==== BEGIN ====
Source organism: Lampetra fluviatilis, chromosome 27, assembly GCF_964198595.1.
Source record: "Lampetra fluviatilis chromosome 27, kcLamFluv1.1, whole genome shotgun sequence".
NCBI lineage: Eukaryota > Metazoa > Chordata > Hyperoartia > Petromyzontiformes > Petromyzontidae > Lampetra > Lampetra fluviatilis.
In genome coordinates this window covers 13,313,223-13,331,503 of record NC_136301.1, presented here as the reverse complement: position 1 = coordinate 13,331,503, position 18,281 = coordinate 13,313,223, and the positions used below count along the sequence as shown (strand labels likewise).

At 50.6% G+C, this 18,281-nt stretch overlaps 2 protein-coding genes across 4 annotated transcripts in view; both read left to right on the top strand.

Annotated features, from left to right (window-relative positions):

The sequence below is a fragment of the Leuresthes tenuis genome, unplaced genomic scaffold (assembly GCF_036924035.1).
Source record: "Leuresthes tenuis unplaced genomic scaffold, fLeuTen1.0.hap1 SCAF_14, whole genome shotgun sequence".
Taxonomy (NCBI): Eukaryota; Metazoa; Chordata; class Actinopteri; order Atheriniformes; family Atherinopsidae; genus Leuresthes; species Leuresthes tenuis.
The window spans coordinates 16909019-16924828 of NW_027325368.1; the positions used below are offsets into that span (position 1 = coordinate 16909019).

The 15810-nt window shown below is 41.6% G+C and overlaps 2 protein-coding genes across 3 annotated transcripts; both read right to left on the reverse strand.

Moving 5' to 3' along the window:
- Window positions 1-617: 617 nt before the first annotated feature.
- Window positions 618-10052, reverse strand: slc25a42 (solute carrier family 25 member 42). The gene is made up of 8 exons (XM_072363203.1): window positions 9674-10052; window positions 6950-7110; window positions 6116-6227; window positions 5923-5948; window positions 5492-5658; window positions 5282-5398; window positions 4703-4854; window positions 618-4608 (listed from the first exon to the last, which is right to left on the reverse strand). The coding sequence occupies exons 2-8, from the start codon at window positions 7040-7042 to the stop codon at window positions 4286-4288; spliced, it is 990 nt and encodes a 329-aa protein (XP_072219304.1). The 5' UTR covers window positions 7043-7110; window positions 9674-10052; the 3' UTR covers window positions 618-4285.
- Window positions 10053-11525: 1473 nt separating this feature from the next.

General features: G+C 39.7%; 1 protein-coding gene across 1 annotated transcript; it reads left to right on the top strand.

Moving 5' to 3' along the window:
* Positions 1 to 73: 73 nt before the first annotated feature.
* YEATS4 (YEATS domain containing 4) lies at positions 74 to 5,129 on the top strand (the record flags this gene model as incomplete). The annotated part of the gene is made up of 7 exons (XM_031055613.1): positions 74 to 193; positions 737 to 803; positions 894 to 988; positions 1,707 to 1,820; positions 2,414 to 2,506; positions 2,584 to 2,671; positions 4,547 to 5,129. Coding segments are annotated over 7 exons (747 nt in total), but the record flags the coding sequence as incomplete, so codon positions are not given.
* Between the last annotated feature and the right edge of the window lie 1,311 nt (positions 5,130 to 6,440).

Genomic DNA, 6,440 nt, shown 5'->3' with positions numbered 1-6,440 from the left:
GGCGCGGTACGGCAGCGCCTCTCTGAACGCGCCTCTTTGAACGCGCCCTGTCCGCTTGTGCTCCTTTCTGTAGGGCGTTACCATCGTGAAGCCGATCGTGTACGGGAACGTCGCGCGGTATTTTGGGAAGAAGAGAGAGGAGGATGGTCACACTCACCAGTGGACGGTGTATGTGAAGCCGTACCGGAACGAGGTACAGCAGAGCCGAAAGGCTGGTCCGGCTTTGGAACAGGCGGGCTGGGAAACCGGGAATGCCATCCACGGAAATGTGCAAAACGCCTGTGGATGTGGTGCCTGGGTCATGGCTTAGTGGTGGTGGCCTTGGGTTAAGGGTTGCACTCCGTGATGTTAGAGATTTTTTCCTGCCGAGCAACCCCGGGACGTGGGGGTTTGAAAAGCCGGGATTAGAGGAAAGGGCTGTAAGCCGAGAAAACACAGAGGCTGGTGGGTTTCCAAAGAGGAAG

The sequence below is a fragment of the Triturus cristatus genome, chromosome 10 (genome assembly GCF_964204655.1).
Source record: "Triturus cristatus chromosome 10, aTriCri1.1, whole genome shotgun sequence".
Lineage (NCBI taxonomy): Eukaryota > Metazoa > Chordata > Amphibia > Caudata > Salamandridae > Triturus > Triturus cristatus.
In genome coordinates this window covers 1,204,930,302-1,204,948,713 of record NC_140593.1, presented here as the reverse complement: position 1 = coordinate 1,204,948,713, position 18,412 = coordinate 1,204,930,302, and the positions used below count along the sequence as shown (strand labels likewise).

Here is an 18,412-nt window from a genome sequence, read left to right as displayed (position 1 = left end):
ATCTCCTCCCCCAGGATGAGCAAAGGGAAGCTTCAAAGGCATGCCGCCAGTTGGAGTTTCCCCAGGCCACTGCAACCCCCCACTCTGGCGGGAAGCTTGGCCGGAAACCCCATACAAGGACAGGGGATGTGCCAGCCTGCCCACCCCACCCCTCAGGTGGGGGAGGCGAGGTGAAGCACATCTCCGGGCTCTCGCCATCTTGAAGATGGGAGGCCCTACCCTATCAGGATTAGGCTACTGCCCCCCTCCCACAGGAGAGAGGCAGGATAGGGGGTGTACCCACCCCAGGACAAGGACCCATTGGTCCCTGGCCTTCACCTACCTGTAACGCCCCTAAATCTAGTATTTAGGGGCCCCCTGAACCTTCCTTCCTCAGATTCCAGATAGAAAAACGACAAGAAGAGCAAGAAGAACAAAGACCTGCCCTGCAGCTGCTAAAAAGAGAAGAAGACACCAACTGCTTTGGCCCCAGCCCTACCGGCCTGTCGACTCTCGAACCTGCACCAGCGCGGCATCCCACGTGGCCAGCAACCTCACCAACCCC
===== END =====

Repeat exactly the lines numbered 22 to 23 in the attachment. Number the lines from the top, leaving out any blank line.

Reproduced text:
GGCGCGGTACGGCAGCGCCTCTCTGAACGCGCCTCTTTGAACGCGCCCTGTCCGCTTGTGCTCCTTTCTGTAGGGCGTTACCATCGTGAAGCCGATCGTGTACGGGAACGTCGCGCGGTATTTTGGGAAGAAGAGAGAGGAGGATGGTCACACTCACCAGTGGACGGTGTATGTGAAGCCGTACCGGAACGAGGTACAGCAGAGCCGAAAGGCTGGTCCGGCTTTGGAACAGGCGGGCTGGGAAACCGGGAATGCCATCCACGGAAATGTGCAAAACGCCTGTGGATGTGGTGCCTGGGTCATGGCTTAGTGGTGGTGGCCTTGGGTTAAGGGTTGCACTCCGTGATGTTAGAGATTTTTTCCTGCCGAGCAACCCCGGGACGTGGGGGTTTGAAAAGCCGGGATTAGAGGAAAGGGCTGTAAGCCGAGAAAACACAGAGGCTGGTGGGTTTCCAAAGAGGAAG

The sequence below is a fragment of the Triturus cristatus genome, chromosome 10 (genome assembly GCF_964204655.1).